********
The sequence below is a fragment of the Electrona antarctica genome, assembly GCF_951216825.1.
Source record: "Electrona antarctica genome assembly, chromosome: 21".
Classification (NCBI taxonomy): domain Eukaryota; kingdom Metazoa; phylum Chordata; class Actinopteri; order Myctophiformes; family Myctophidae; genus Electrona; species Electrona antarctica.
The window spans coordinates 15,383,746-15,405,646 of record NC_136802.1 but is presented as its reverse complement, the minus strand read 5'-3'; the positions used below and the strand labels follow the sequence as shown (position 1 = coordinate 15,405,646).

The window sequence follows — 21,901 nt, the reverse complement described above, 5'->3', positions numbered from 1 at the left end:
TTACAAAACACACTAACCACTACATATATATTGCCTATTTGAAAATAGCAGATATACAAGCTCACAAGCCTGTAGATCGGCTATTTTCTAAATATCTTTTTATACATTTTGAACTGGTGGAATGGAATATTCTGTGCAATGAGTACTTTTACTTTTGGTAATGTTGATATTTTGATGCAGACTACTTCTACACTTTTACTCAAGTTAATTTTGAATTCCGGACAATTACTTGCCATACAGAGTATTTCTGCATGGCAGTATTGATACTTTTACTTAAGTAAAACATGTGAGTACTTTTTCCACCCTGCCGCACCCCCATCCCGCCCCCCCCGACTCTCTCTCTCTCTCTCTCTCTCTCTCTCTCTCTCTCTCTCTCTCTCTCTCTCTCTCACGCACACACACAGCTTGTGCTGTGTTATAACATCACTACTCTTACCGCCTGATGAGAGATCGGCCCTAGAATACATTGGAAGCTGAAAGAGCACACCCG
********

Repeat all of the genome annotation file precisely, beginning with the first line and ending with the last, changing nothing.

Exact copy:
The sequence below is a fragment of the Electrona antarctica genome, assembly GCF_951216825.1.
Source record: "Electrona antarctica genome assembly, chromosome: 21".
Classification (NCBI taxonomy): domain Eukaryota; kingdom Metazoa; phylum Chordata; class Actinopteri; order Myctophiformes; family Myctophidae; genus Electrona; species Electrona antarctica.
The window spans coordinates 15,383,746-15,405,646 of record NC_136802.1 but is presented as its reverse complement, the minus strand read 5'-3'; the positions used below and the strand labels follow the sequence as shown (position 1 = coordinate 15,405,646).

The window sequence follows — 21,901 nt, the reverse complement described above, 5'->3', positions numbered from 1 at the left end:
TTACAAAACACACTAACCACTACATATATATTGCCTATTTGAAAATAGCAGATATACAAGCTCACAAGCCTGTAGATCGGCTATTTTCTAAATATCTTTTTATACATTTTGAACTGGTGGAATGGAATATTCTGTGCAATGAGTACTTTTACTTTTGGTAATGTTGATATTTTGATGCAGACTACTTCTACACTTTTACTCAAGTTAATTTTGAATTCCGGACAATTACTTGCCATACAGAGTATTTCTGCATGGCAGTATTGATACTTTTACTTAAGTAAAACATGTGAGTACTTTTTCCACCCTGCCGCACCCCCATCCCGCCCCCCCCGACTCTCTCTCTCTCTCTCTCTCTCTCTCTCTCTCTCTCTCTCTCTCTCTCTCTCTCTCACGCACACACACAGCTTGTGCTGTGTTATAACATCACTACTCTTACCGCCTGATGAGAGATCGGCCCTAGAATACATTGGAAGCTGAAAGAGCACACCCG